David M. Thomas Jr.

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David M. Thomas
Admiral David Thomas valedictory picture.jpg
Service/branch  United States Navy
Rank Rear Admiral
Commands held JTF-GTMO
Carrier Strike Group Two
Naval Surface Forces Atlantic
David M. Thomas salutes as he takes command of JTF-GTMO.

David M. Thomas was an officer in the United States Navy.[1]

Early life[edit]

Thomas's father was a career Navy officer.[2] Thomas, and three of his brothers, are graduates of the United States Naval Academy. All are retired, including one who was in the Marine Corps. Another brother served in the Peace Corps. His two uncles also were Navy officers via Officers' Candidate School programs. Thomas graduated in 1981.

Thomas was a 1976 graduate of Thomas Sprigg Wootton High School in Rockville, Maryland.

Navy career[edit]

In 1999 Thomas commanded the destroyer USS Ross.[2] He has served aboard the USS Shreveport, USS Estocin, USS Willamette, and the USS Leyte Gulf

9-11 rescue efforts[edit]

The fire-damaged uniform Thomas was wearing on 9-11.

Captain David Thomas was serving in the Pentagon on September 11, 2001, when al Qaeda hijackers crashed a passenger jet into it, causing an explosion, fire, and consequent injuries and loss of life.[1] Thomas was one of the people who spontaneously volunteered to enter the damaged part of the building to rescue survivors. When asked about his rescue efforts on September 11, Thomas replied:

"I am who I am, a trained sailor who sails ships at sea. You run toward your shipmate in times of trouble."

His fire-damaged uniform now hangs in the Smithsonian's American History gallery.[1]

8th Commander of Joint Task Force Guantanamo[edit]

Mark Buzby hands over Joint Task Force Guantanamo to David M. Thomas.

On May 27, 2008 Rear Admiral David Thomas replaced Rear Admiral Mark Buzby to become the 8th Commander of Joint Task Force Guantanamo, and the Guantanamo Bay detention camp.[1]

On April 2, 2009, Thomas defended inviting visiting VIP entertainers to view detainees at Guantanamo.[3] Miss Universe 2008 Dayana Mendoza and Miss USA 2008 Crystle Stewart had both been invited to visit Guantanamo on a USO tour, where they signed autographs. Both women stirred controversy after they published accounts of their visits. Thomas had authorized the women to view captives.[4][5][6][7][8] Carol Rosenberg, reporting in the Miami Herald, wrote that Thomas "brushed aside" concerns that by allowing civilians to view the captives he was violating the clause in the Geneva Conventions that protect captives from the humiliation of public display.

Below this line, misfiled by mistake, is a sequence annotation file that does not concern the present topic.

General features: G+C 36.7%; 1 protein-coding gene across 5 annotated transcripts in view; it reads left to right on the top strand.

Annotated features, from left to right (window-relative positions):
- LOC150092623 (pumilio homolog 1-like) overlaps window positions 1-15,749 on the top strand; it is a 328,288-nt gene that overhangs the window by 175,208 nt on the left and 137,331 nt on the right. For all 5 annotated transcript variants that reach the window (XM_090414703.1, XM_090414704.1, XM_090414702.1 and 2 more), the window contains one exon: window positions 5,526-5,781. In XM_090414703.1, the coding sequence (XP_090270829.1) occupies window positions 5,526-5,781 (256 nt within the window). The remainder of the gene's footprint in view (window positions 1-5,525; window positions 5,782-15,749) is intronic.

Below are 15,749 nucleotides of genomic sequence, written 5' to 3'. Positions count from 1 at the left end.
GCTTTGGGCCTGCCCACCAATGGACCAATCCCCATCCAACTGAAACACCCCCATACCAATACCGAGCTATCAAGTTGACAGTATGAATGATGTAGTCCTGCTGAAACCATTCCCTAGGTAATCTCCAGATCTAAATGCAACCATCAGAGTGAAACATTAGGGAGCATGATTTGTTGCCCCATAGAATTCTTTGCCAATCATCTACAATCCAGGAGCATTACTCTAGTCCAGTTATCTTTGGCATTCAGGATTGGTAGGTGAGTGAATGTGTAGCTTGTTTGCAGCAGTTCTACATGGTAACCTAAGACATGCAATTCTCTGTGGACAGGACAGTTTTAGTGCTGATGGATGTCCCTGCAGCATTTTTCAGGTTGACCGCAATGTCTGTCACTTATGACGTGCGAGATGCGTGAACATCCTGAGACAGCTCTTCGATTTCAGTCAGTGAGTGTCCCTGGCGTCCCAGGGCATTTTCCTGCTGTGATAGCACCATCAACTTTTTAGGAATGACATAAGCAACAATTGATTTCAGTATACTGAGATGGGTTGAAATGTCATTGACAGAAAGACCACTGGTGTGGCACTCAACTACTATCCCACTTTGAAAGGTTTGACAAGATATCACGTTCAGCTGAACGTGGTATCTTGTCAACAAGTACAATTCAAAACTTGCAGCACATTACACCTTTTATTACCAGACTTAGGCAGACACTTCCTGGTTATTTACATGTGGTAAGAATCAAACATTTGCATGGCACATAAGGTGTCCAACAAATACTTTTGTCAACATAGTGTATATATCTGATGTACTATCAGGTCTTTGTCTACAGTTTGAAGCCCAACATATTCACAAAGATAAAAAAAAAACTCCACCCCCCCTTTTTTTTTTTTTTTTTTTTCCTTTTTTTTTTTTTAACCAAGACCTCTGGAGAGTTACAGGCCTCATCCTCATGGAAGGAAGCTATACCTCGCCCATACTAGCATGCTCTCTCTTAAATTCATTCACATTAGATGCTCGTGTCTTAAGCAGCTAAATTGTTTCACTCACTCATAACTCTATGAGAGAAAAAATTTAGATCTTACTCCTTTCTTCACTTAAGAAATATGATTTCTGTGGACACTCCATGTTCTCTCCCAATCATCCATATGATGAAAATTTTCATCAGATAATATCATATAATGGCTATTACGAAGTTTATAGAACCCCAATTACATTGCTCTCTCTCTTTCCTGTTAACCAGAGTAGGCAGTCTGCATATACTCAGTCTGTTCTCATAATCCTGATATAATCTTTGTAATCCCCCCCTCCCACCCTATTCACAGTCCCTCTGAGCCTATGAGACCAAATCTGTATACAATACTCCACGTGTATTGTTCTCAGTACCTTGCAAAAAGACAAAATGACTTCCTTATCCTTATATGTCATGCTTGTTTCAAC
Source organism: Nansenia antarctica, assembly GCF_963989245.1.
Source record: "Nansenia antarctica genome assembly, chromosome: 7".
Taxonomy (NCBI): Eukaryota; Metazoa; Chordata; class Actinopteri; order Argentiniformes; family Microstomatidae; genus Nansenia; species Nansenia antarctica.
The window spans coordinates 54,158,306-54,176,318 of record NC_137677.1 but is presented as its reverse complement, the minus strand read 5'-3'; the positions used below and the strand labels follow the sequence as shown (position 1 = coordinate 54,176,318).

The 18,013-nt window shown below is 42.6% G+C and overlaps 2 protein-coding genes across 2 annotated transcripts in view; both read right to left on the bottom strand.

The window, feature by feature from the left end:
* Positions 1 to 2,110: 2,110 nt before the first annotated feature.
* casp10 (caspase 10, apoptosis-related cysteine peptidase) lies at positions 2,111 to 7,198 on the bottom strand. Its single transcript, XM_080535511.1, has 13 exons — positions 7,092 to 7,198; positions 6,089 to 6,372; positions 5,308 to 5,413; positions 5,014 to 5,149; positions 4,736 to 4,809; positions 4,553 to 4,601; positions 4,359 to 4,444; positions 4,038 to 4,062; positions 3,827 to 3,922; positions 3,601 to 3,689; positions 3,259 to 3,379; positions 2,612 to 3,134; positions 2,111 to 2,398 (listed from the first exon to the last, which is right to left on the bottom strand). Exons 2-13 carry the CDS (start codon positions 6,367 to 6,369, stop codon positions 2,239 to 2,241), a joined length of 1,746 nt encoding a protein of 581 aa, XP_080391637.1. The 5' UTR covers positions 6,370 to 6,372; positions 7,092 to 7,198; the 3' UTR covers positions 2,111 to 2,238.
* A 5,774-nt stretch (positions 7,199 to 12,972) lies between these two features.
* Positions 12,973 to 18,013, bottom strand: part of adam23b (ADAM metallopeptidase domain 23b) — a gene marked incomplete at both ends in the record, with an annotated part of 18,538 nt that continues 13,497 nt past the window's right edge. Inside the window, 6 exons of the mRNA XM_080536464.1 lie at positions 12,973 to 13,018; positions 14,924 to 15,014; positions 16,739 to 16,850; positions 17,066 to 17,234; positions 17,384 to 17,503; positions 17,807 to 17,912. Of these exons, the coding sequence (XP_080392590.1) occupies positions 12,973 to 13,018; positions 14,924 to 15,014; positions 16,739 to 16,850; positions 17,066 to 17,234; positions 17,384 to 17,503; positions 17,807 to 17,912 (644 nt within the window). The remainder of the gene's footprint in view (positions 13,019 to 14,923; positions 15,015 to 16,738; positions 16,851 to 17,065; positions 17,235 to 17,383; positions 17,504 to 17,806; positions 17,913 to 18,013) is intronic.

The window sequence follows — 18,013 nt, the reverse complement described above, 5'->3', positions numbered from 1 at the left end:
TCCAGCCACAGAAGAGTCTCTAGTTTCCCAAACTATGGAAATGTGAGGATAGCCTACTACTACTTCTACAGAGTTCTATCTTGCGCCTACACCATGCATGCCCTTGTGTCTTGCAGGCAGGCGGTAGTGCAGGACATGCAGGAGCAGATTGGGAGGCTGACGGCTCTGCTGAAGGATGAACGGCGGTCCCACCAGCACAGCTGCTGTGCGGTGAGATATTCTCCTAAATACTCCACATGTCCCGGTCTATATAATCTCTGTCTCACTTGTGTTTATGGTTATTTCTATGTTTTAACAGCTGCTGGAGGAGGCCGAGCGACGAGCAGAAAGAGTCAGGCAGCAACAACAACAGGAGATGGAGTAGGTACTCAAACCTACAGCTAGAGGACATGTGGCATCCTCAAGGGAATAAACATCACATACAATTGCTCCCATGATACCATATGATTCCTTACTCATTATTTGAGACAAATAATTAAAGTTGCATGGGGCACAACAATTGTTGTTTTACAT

Thomas asserted that the beauty queens had been allowed to view the detainees in Guantanamo just as if they were reporters.[3] On July 10, 2009, he began his assignment as commander, Carrier Strike Group 2, serving in that capacity until July, 2010. In July 2010, he was named Commander, Naval Surface Forces Atlantic (COMNAVSURFLANT), the senior Surface Warfare Officer (SWO) in the Atlantic Fleet.

References[edit]

 This article incorporates public domain material from the United States Navy document "Rear Admiral David M. Thomas, Jr".

  1. ^ a b c d Carol Rosenberg (May 28, 2008). "'9/11 hero' takes over prison camp". Miami Herald. Archived from the original on May 28, 2008. Retrieved 2008-05-28. 
  2. ^ a b "About Navy Rear Adm. David M. Thomas". Miami Herald. May 28, 2008. Archived from the original on May 28, 2008. Retrieved 2008-05-28. 
  3. ^ a b Carol Rosenberg (2009-04-02). "Prison camps commander defends celebrity visits". Miami Herald. Archived from the original on 2009-04-02. Retrieved 2009-04-02. 
  4. ^ Robert Mackey (2009-03-30). "Miss Universe Visits Guantánamo Bay". New York Times. Archived from the original on 2009-04-02. Retrieved 2009-04-02. 
  5. ^ Robert Mackey (2009-04-01). "Miss Universe's Blog Post on Guantánamo Vanishes". New York Times. Archived from the original on 2009-04-02. Retrieved 2009-04-02. 
  6. ^ Hugo Rifkind (2009-04-03). "Life is lovely when you're wearing a tiara". London: The Times. Archived from the original on 2009-04-02. Retrieved 2009-04-02. 
  7. ^ Al Kamen (2009-04-02). "'GWOT.' What Is It Good For? Absolutely Nothing!". Washington Post. Archived from the original on 2009-04-02. Retrieved 2009-04-02. 
  8. ^ Ian O'Doherty (2009-04-02). "Bloody Wimmin, ruining history". The Independent (Ireland). Archived from the original on 2009-04-02. Retrieved 2009-04-02. 

External links[edit]